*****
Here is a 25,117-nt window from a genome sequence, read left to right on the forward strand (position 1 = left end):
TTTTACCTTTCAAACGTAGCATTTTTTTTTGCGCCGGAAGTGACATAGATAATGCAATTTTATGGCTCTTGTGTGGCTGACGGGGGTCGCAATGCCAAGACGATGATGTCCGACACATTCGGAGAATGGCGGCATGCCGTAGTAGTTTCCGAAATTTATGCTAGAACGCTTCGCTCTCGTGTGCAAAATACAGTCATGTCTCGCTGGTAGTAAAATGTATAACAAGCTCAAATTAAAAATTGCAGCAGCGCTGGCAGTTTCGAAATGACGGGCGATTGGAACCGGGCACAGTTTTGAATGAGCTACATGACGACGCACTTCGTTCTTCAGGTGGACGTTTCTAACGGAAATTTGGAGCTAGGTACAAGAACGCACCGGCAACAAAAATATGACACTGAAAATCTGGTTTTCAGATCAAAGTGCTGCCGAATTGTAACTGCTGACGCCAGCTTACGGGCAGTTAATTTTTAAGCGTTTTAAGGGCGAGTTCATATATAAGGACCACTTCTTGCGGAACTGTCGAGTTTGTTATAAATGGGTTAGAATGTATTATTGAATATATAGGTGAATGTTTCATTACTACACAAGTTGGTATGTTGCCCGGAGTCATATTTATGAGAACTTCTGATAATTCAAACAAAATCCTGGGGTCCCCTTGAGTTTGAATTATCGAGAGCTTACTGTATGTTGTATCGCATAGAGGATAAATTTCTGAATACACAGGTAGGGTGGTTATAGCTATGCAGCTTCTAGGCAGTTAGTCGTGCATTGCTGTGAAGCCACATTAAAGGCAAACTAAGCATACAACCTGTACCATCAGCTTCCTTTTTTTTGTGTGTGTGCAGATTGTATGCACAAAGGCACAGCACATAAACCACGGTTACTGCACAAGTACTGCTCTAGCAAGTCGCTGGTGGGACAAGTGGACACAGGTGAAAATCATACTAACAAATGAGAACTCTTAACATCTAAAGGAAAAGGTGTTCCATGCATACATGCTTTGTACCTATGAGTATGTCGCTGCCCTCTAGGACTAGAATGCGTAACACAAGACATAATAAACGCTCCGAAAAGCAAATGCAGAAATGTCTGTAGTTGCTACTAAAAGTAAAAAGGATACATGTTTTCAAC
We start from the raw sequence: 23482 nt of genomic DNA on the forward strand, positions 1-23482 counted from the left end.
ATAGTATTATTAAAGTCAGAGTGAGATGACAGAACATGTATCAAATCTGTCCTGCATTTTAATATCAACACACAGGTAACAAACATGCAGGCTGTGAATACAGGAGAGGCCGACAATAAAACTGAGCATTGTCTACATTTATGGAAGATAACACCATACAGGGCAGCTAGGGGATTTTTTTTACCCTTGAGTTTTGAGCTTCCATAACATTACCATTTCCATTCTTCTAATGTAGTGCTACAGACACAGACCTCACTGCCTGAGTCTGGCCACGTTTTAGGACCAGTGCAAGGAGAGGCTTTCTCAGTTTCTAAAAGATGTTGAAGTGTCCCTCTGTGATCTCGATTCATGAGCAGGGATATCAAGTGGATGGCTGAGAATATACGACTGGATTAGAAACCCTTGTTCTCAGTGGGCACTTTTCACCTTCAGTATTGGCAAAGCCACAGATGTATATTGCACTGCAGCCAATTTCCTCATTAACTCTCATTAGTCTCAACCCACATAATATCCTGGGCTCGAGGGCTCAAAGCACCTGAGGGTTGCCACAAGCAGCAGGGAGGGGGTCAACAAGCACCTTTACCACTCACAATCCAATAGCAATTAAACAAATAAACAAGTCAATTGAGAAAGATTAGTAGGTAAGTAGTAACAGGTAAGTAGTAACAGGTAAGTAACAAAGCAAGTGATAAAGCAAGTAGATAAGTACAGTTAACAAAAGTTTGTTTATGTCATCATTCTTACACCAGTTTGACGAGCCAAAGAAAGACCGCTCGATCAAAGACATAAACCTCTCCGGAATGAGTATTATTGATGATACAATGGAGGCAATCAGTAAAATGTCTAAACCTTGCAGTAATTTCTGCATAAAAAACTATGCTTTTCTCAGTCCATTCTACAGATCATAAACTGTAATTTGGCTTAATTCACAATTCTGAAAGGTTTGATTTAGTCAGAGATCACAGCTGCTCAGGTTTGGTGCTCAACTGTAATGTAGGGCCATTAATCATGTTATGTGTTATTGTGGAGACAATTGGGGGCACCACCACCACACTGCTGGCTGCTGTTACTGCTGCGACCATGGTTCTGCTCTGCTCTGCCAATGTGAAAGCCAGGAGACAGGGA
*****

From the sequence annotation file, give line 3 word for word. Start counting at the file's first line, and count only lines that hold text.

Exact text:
We start from the raw sequence: 23482 nt of genomic DNA on the forward strand, positions 1-23482 counted from the left end.